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Clarification and Meeting this morning on Women’s Reproductive Rights

The comment thread from the last post evolved into a discussion on whether the Democrats are going to try to ram another historic candidate down our throats in 2016 and whether her iconic status is sufficient reason to vote for her. The answer to that is yes and maybe.  I have a couple of things to say about this, assuming that you’re interested.

1.) You should only vote for the best candidate.  That candidate, in my humble opinion, should possess a combination of characteristics based on experience, knowledge, ability to convey his or her message and another quality that Winston Churchill was said to possess.  That is, a “built in gyroscope”, or a worldview that orients the bearer regardless of circumstances.  One might call it morality or ethics or scientific method or a mix of all of these things.  This quality may have something to do with the internal vs instrumental motivations that were described in a recent NYTimes Op/Ed.  In other words, ambition and desire for external rewards make a bad president if they are not balanced by an internal drive to shape the country to one’s worldview.  You can draw your own conclusions about what that says about our current resident of the oval office.

2.) I absolutely do believe that the country needs to elect a female as president.  That is because a woman will have a worldview that is distinct from her 40 something predecessors and this worldview is going to be important to the majority of the population of this country who also happen to be women. I think women have a right to demand this. However, we have seen from the present president that that might not mean diddly-squat without those internal motivations mentioned above.  It isn’t enough to want to be number one.  You need to have a plan for doing stuff once you get there.  So, once again, being a woman, though extremely desirable to about a zillion of us, is not the most important thing ever.  She has to want to be there for a very specific reason.

Now, I realize that there are people out there who could give a flying fig about the concerns of women and find it all a big yawn.  You know who you are.  And you don’t want to get pressured to vote for a woman like you were pressured to vote for Obama.  I completely understand the desire to not get pressured.  It’s like being forced to vote for homecoming queen because a certain clique of people have decided that they are going to pick the winner for you and they have some teachable, schlocky, sentimental rationale for doing it when really it all comes down to who their friends are or money or both.  I get that.  And Obama has not really improved the lives of African Americans so you have to wonder why he gets so much support from them and why he was sold as such a great civil rights leader and cherry on the top of the civil rights movement.  Extraordinary claims require extraordinary proof and, in my opinion, it wasn’t there.  What was there was a billion dollar Charlotte’s Web campaign.  Terrific pig, maybe, but not a terrific Martin Luther King Jr. whole hog.  Let’s not kid ourselves.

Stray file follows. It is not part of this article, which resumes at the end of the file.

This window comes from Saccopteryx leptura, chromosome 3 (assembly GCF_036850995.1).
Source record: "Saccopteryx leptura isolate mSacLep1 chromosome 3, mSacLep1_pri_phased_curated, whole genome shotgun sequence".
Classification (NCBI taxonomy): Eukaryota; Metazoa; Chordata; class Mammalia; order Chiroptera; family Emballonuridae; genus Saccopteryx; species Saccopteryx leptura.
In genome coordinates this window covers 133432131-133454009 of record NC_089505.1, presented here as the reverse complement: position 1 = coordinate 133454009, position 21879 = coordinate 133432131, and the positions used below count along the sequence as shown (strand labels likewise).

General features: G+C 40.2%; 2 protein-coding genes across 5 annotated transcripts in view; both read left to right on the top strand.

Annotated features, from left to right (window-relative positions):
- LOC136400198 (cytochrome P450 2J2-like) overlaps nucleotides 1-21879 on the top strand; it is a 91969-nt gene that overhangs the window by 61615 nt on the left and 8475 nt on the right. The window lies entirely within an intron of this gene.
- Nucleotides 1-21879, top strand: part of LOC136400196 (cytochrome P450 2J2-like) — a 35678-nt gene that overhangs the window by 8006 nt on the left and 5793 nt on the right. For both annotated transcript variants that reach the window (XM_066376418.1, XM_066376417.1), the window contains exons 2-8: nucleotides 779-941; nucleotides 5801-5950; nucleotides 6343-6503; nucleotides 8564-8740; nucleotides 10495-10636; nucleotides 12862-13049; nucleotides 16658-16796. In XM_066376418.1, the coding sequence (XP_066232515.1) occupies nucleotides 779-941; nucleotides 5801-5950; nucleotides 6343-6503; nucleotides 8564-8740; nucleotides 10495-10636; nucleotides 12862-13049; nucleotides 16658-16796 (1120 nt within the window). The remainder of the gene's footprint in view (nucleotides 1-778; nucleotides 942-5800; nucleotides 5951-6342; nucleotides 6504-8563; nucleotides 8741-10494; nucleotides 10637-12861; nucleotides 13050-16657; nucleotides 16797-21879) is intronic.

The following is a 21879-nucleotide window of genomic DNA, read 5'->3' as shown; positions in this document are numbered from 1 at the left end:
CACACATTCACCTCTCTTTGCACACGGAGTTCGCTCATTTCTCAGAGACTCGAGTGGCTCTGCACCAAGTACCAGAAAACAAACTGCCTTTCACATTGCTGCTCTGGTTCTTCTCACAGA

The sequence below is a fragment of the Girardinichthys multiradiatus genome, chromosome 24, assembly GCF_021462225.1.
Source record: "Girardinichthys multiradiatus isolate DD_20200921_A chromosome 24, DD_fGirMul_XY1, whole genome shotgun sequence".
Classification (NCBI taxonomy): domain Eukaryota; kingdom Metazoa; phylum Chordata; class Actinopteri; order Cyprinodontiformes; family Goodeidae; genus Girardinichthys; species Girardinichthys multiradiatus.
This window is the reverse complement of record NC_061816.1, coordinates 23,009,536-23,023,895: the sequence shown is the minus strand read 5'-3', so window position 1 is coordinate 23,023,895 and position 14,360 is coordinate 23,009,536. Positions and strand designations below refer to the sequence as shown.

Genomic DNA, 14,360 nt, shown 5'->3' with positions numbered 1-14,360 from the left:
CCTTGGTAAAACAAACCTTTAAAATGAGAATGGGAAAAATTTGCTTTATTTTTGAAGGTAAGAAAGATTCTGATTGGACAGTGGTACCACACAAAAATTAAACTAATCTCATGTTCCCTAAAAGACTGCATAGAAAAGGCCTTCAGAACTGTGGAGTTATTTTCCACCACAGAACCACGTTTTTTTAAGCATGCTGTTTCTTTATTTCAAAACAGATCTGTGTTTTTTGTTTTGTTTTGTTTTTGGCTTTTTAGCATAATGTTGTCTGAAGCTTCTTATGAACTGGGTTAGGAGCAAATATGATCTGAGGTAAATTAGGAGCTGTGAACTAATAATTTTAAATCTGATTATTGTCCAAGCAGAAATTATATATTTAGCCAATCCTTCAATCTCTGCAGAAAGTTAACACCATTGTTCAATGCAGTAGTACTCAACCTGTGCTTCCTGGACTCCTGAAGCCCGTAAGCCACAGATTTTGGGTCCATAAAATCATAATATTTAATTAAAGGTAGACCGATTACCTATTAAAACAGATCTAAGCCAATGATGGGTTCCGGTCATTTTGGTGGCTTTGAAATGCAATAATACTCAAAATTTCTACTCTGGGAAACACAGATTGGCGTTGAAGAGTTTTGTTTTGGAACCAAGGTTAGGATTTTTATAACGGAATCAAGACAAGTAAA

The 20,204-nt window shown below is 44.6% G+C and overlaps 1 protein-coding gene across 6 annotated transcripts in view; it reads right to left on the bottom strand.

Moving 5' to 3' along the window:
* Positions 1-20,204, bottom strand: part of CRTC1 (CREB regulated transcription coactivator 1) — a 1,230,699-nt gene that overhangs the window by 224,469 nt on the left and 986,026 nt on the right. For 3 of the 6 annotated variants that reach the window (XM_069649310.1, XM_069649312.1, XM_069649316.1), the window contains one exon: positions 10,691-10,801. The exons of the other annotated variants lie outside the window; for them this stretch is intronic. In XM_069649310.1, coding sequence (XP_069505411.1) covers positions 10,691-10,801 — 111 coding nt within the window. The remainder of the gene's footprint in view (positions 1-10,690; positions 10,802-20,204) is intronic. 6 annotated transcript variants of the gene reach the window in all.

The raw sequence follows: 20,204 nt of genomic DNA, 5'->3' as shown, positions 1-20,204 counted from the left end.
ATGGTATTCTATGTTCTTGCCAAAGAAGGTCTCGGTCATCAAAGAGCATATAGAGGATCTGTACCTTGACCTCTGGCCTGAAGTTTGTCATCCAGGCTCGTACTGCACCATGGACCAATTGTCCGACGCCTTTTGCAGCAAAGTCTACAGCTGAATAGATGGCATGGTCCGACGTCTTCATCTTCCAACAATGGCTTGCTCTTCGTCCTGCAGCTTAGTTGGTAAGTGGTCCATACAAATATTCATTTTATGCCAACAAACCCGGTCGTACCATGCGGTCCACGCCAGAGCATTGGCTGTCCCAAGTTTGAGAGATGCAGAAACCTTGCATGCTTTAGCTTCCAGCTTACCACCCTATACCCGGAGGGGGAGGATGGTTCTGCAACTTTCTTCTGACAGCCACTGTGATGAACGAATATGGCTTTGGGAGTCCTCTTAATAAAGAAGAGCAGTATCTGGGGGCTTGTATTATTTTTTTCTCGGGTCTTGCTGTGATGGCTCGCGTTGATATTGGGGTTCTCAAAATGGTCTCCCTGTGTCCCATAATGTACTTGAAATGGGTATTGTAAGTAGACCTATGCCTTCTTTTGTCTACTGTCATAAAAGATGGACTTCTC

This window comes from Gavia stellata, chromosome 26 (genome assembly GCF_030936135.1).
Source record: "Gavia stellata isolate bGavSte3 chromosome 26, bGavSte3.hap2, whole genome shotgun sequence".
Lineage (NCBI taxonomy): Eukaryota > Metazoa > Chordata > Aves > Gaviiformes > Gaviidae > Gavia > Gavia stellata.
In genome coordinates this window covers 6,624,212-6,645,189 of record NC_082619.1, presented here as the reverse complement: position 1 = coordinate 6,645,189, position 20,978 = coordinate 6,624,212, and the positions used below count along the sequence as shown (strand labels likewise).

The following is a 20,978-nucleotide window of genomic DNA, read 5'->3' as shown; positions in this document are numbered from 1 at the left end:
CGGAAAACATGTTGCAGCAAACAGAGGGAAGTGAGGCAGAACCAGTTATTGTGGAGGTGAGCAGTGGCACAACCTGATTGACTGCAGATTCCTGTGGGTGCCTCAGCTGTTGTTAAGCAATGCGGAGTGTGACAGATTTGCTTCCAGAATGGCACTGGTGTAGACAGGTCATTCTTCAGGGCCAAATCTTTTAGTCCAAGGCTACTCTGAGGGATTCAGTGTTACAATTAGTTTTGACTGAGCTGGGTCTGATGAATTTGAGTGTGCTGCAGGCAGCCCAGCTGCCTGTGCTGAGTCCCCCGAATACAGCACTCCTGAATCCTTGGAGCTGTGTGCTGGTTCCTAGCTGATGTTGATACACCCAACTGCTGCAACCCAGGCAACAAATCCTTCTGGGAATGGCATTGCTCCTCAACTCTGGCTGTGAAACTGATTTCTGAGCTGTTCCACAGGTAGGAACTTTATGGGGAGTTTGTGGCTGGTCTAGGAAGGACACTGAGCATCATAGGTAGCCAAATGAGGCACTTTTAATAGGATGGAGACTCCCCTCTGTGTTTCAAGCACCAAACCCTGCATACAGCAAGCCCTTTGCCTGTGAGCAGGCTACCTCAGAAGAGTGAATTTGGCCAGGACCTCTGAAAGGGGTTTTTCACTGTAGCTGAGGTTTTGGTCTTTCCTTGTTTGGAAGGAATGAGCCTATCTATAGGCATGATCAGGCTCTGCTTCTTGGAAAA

But your boredom with women candidates and their urgent concerns coupled with your insistence that a certain female candidate jump even higher bars than any other male candidate on earth has ever had to do just plain pisses me off.  And, frankly, I’m tired of hearing your lame excuses as to why you won’t vote for “that woman”.  Come to think of it, I might not vote for “that woman” either if she doesn’t turn her fricking gyroscope on soon and start making her worldview known, whether the masters of the universe like it or not.  But that’s not the point.  If it turns out that “that woman” is the absolute best candidate we have, I expect you to get behind her. Not because she is a woman but because you may not find anyone better, male or female, that is able to get close enough to the top to command the kind of money to actually, you know, run.

If you’re going to hold her to a particular vote, hold all of the candidates accountable for the same votes.  If you’re going to whine about campaign fund raising, do the same for all of the candidates.  If you’re going to expect certain levels and types of experience from her, expect it from all of the other candidates.  |female candidates| = |male candidates| Don’t single women politicians out for special expectations because that just comes off looking sexist and neanderthal and ornery and not worth any of my time to read about.  In short, stop being a jerk.

Ok, I’m done.  You get my point.  Don’t do it again.

***************************************

The Senate is holding a hearing on:

S.1696, The Women’s Health Protection Act

It starts in about 10 minutes.  Probably on C-Span.  I’ll link to it when I find it.  Could be interesting.

Update: Well, here’s the link.   Not sure when this is going to air.